Was it because it involved a miracle? If so, they gave us precious little information about what happened – to the point of disinterest – about how Jesus fed 5,000+ people with five loaves and two fish, assuming they didn’t get very tiny pieces. Even then, there were 12 baskets full left over, to take the Jerusalem Food Depository, I imagine.

Was it the language they used to tell the story, reminding them how Christ still fed them (and us) in Holy Communion? “Taking the five loaves and the two fish, he looked up to heaven, blessed and broke the loaves, gave them to the disciples, and the ushers (I mean, disciples) gave them to the crowds.” Sound familiar?

Was it because this scene provided such a compelling portrait of Jesus: filled not with disdain but compassion for people, healing those who were ill (free healthcare!), providing those who were hungry with food to eat. Just as God in the Old Testament provided manna for the children of Israel in the wilderness; once again, in Jesus, God was back, providing for God’s children, not with adequacy but abundance: “All ate and were filled.”

Apart from it’s comforting spiritual message of how God provides for our needs, is that all this story says? In addition to being inspiring, what does this story ask of us?

After all – in this story – it wasn’t only their spiritual needs Jesus met, it was their physical needs. Jesus didn’t pass out Bibles, he healed those who were sick and fed those who were hungry, which – in this case – was all of them. In fact, Plan A was Jesus instructing his disciples: “You give them something to eat.” When that didn’t work out, Plan B was that Jesus performed a miracle, but it was still his disciples who distributed the gifts.

It’s not only God, it’s not only Jesus, pulling bread out of a hat in the wilderness; in God’s kingdom we are recruited into a partnership to heal the sick, to feed the hungry, to shelter the refugee, to do the work of God in the world. How Christians can read the Gospels and NOT get this is a mystery to me. Or maybe that is the problem: they are not reading the Gospels.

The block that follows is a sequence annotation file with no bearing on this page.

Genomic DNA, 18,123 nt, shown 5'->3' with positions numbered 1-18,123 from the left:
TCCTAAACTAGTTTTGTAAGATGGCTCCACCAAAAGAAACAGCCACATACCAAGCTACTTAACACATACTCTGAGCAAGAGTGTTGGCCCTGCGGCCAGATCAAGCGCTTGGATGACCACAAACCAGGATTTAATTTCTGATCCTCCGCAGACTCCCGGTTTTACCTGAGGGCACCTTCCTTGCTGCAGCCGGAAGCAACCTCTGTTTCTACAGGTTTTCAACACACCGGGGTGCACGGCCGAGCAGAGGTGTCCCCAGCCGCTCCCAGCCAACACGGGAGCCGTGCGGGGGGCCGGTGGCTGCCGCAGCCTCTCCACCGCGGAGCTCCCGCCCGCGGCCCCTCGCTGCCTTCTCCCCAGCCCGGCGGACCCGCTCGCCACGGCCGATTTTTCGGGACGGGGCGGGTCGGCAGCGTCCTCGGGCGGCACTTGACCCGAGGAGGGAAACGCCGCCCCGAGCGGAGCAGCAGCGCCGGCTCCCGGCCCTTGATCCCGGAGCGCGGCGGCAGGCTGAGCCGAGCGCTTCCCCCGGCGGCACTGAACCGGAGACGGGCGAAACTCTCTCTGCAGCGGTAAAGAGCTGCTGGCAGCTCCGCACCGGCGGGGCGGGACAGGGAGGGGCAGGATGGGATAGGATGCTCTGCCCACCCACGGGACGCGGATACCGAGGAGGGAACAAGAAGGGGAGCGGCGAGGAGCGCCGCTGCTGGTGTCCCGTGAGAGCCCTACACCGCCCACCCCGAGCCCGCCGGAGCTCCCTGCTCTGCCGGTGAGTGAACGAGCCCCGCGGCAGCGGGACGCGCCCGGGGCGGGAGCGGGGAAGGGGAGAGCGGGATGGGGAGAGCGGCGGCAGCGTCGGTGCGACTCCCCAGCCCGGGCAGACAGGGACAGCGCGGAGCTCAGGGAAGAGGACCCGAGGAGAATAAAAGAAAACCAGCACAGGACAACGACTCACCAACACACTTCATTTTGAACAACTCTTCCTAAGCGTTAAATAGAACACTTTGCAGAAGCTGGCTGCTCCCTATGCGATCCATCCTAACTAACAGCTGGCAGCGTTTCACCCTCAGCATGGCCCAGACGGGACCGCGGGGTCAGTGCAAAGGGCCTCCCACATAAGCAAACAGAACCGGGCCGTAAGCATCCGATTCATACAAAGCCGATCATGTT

What I do understand is this: like Jesus’ first disciples, we often feel overwhelmed by the need. Fives loaves and two fishes are hardly enough to feed the twelve, much less 5,000+ people. Except now, the number of people is at 7.5 billion, of whom about 800 million, or roughly one in nine, are hungry. In some places, like North Africa, people are literally starving. What can any one of us do in the face of such need? We take what we have, we do what we can. Like working at food pantries or food depositories or soup kitchens to feed the hungry. Like putting together yard sales – as Mariano is doing – to raise money to feed the refugees from Marawi City in the Philippines, threatened by ISIS.

Even so, thoughtful Christians will know that such efforts – as useful as they are – must be supplemented by the need to shape public policy, to feed the hungry and care for those who are ill, and need affordable access to health care.

We may love this story that begins with Jesus healing the sick, but how is it that we remain the only industrialized country in the world without universal access to healthcare? Because of this, we are closer to this scene in the Gospels than we imagine.

For example, have you heard about Remote Area Medical? Remote Area Medical is the brainchild of Stan Brock, 81, a British cowboy who in the 1950s managed one of the world’s biggest ranches, overseeing 50,000 cattle in Guyana in South America. When Brock was badly injured by a wild horse, he was told it would be a 26-day hike to the nearest doctor. When he recovered, he decided to come up with a way to provide health care to deprived areas, places like the Amazon, Haiti and Uganda.